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|Patriarch of Ethiopia|
|Style||His Beatitude or His Holiness|
|Residence||Addis Ababa, Ethiopia|
|First holder||Abuna Basilios, First Patriarch of Ethiopia|
Abun (in Europe erroneously known as Abuna, which is the status constructus form used when a name follows: Ge'ez አቡነ ’abuna/abune, 'our father'; Amharic and Tigrinya) is the honorific title used for any bishop of the Ethiopian Orthodox Tewahedo Church as well as of the Eritrean Orthodox Tewahedo Church. It was historically used solely for the head of the Coptic Orthodox Church in Ethiopia during the more than 1000 years when the Coptic Patriarchate of Alexandria appointed only one bishop at a time to serve its Ethiopian flock. When referred to without a name following, it is Abun, and if a name follows, it becomes Abuna ... (e.g., Abuna Paulos).
Historically the Abun of the Ethiopian Church was appointed by the Pope of Alexandria and Patriarch of All Africa, who had diocesan authority over Ethiopia and the rest of Africa, at the request of the Emperor and, in historic times, after paying a substantial fee to the Muslim government for the privilege. The Abun would be selected from the membership of the Monastery of Saint Anthony. Although several Abuns might be appointed at one time, a request in 1140 to appoint enough to consecrate a metropolitan was refused.
The candidate frequently lacked knowledge of the native language and even with the local customs of the Ethiopian church. As a result, most Abuns had a minimal influence on both Ethiopian religion and politics. His authority eventually was filled in ecclesiastical matters by the Ichege or Abbot of the Monastery of Debre Libanos in Shewa, the sole possessor of this particular title in Ethiopia. (This title is now customarily held by the patriarch of the Ethiopian Orthodox Tewahedo Church.)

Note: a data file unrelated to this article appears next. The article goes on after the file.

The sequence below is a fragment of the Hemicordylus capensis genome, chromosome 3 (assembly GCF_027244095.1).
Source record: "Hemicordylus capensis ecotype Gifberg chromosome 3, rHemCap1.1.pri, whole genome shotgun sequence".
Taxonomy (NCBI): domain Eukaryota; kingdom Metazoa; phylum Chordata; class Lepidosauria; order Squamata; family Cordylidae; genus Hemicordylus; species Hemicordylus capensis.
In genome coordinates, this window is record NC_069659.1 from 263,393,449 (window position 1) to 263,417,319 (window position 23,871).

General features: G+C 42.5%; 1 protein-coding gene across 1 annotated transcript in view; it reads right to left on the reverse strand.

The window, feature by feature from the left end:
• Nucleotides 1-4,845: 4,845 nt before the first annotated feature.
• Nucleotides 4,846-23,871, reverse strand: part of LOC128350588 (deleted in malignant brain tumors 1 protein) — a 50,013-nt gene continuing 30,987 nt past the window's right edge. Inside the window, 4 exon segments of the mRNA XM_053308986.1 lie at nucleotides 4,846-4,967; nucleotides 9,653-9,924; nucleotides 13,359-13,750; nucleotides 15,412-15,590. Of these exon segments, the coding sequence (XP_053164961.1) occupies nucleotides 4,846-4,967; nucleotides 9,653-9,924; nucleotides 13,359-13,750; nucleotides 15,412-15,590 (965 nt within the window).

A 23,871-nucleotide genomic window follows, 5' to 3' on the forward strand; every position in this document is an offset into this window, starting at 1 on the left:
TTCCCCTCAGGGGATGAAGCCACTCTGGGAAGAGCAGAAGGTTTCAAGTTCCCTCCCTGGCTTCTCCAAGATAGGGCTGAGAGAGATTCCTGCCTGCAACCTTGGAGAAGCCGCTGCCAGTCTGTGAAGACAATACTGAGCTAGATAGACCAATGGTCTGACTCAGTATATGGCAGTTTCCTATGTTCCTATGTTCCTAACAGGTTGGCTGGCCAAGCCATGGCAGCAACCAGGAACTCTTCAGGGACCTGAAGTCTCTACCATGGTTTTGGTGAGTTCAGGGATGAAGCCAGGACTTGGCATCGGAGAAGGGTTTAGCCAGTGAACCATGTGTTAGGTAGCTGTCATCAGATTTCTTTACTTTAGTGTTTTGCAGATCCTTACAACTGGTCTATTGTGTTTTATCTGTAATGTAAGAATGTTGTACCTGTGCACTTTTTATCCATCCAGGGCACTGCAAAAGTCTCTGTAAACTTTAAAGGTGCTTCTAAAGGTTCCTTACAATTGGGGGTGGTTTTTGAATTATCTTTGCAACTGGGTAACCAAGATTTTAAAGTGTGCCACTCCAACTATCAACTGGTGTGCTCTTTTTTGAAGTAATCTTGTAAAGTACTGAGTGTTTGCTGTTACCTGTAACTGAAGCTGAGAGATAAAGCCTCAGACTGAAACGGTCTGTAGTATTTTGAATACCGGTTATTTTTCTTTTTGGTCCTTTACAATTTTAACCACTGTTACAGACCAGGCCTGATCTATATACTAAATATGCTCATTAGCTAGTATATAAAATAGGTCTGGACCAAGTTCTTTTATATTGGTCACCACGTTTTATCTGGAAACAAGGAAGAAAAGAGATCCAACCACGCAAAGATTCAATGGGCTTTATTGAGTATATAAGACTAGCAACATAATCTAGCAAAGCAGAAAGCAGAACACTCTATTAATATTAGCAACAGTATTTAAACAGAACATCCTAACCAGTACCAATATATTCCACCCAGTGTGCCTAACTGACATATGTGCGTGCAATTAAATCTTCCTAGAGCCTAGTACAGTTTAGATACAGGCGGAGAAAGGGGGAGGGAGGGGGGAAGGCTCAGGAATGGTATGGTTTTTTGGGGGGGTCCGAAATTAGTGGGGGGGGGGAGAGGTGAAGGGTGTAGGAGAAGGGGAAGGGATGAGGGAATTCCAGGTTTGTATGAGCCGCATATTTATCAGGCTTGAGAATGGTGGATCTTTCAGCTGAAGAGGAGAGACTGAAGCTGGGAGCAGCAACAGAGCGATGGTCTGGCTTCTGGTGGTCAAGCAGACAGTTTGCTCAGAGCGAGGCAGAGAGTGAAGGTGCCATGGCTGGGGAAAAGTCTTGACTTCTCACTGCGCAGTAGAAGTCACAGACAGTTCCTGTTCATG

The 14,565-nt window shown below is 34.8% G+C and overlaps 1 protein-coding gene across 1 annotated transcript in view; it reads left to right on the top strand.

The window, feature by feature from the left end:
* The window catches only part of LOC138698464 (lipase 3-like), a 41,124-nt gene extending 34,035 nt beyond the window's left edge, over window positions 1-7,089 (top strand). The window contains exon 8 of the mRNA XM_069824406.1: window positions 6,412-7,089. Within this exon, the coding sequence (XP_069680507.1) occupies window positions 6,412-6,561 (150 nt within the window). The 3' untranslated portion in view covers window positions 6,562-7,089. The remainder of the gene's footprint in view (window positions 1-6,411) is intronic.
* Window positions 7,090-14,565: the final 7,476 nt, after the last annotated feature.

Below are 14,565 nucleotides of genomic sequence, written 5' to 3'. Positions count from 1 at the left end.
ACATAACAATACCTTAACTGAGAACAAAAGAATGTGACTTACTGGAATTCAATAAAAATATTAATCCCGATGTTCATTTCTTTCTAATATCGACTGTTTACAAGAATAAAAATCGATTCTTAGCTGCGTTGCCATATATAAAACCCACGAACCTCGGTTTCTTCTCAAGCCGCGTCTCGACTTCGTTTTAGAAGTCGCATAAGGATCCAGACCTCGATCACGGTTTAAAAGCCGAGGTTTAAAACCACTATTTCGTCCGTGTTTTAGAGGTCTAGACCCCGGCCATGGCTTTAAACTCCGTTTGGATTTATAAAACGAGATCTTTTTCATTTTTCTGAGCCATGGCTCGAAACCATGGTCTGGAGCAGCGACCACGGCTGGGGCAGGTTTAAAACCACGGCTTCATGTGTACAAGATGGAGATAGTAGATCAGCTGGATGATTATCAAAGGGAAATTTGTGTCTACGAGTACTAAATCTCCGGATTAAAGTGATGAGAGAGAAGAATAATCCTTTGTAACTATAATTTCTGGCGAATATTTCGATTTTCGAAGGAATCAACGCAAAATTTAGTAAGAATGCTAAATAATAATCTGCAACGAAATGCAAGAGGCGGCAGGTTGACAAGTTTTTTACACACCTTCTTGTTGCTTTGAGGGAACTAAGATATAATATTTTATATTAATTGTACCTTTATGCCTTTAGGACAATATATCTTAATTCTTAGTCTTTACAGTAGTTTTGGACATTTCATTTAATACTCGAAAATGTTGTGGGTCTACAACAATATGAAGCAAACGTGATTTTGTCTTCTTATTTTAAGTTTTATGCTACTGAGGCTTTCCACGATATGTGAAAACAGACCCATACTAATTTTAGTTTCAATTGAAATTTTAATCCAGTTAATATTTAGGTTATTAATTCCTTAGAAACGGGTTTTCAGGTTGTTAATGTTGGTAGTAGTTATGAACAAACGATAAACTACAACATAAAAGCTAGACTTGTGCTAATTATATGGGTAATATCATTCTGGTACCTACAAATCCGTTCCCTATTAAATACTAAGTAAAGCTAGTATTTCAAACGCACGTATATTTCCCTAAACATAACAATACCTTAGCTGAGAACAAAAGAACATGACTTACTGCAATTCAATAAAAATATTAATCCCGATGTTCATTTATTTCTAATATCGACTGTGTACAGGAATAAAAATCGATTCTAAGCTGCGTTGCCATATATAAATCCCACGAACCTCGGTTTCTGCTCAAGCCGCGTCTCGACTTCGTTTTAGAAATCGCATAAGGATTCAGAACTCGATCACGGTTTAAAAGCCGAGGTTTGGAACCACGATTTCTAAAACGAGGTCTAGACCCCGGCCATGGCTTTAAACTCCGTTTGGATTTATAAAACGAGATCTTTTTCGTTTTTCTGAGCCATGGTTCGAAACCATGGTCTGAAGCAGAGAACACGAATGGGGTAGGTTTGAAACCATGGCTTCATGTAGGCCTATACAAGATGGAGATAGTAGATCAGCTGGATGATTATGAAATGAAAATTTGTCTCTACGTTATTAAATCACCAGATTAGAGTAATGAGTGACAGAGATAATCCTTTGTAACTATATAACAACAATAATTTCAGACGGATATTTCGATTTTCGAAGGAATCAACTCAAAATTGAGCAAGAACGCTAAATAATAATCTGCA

Visitors to Ethiopia at this time, such as Francisco Álvares in the 16th century and Remedius Prutky in the 18th century, were amazed at the mass ordination of deacons and priests with little more than a wave of the cross and a prayer, which was the Abun's principal duty.
After many centuries, Emperor Haile Selassie I of Ethiopia, the last reigning Orthodox Christian monarch in the world, reached an agreement with the Coptic Orthodox Church in Alexandria, Egypt, on 13 July 1948. This led to the promotion of the Church of Ethiopia to the rank of an autocephalous Patriarchate. Five bishops were immediately consecrated by the Coptic Orthodox Pope of Alexandria. They later elected an Ethiopian patriarch for their church following the death of Abuna Qerellos IV, the last Copt to lead the Church of Ethiopia. The first Patriarch of Ethiopia was Abuna Basilios, who was consecrated 14 January 1951.
Abuna (Syriac: ܐܒܘܢܐ Abuna, Arabic: أبونا ’abūnā, literally 'our father') is also a title used among Syriac Christians and Coptic Christians to refer to a priest. The title is used either by itself or with the priest's given name (for example, 'Abuna Tuma' for 'Father Thomas'). This title is not used in self-reference, rather the priest would refer to himself as al-Ab (الأب al-’ab, literally 'the father').
- Margery Perham, The Government of Ethiopia, second edition (London: Faber and Faber, 1969), p. 104
- Perham, Government, p. lvii